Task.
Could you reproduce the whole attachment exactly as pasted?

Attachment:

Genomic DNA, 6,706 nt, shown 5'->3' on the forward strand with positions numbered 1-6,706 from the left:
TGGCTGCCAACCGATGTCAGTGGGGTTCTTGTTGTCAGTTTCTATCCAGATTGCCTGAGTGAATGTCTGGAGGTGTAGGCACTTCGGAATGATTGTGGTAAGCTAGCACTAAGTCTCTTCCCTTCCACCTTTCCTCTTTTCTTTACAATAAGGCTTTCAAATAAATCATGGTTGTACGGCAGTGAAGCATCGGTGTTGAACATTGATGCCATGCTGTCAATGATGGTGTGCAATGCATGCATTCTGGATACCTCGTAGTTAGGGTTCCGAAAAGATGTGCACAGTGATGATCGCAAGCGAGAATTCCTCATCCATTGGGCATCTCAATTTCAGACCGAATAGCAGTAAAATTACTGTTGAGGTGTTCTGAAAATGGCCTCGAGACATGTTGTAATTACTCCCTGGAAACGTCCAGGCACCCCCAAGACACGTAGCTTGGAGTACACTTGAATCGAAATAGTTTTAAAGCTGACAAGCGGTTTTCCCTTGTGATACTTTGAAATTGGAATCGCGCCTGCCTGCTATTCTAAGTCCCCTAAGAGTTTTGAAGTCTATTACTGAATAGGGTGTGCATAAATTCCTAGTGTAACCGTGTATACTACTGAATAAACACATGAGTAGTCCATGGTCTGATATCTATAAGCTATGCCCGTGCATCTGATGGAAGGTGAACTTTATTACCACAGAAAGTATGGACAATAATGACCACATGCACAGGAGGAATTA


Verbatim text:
Genomic DNA, 6,706 nt, shown 5'->3' on the forward strand with positions numbered 1-6,706 from the left:
TGGCTGCCAACCGATGTCAGTGGGGTTCTTGTTGTCAGTTTCTATCCAGATTGCCTGAGTGAATGTCTGGAGGTGTAGGCACTTCGGAATGATTGTGGTAAGCTAGCACTAAGTCTCTTCCCTTCCACCTTTCCTCTTTTCTTTACAATAAGGCTTTCAAATAAATCATGGTTGTACGGCAGTGAAGCATCGGTGTTGAACATTGATGCCATGCTGTCAATGATGGTGTGCAATGCATGCATTCTGGATACCTCGTAGTTAGGGTTCCGAAAAGATGTGCACAGTGATGATCGCAAGCGAGAATTCCTCATCCATTGGGCATCTCAATTTCAGACCGAATAGCAGTAAAATTACTGTTGAGGTGTTCTGAAAATGGCCTCGAGACATGTTGTAATTACTCCCTGGAAACGTCCAGGCACCCCCAAGACACGTAGCTTGGAGTACACTTGAATCGAAATAGTTTTAAAGCTGACAAGCGGTTTTCCCTTGTGATACTTTGAAATTGGAATCGCGCCTGCCTGCTATTCTAAGTCCCCTAAGAGTTTTGAAGTCTATTACTGAATAGGGTGTGCATAAATTCCTAGTGTAACCGTGTATACTACTGAATAAACACATGAGTAGTCCATGGTCTGATATCTATAAGCTATGCCCGTGCATCTGATGGAAGGTGAACTTTATTACCACAGAAAGTATGGACAATAATGACCACATGCACAGGAGGAATTA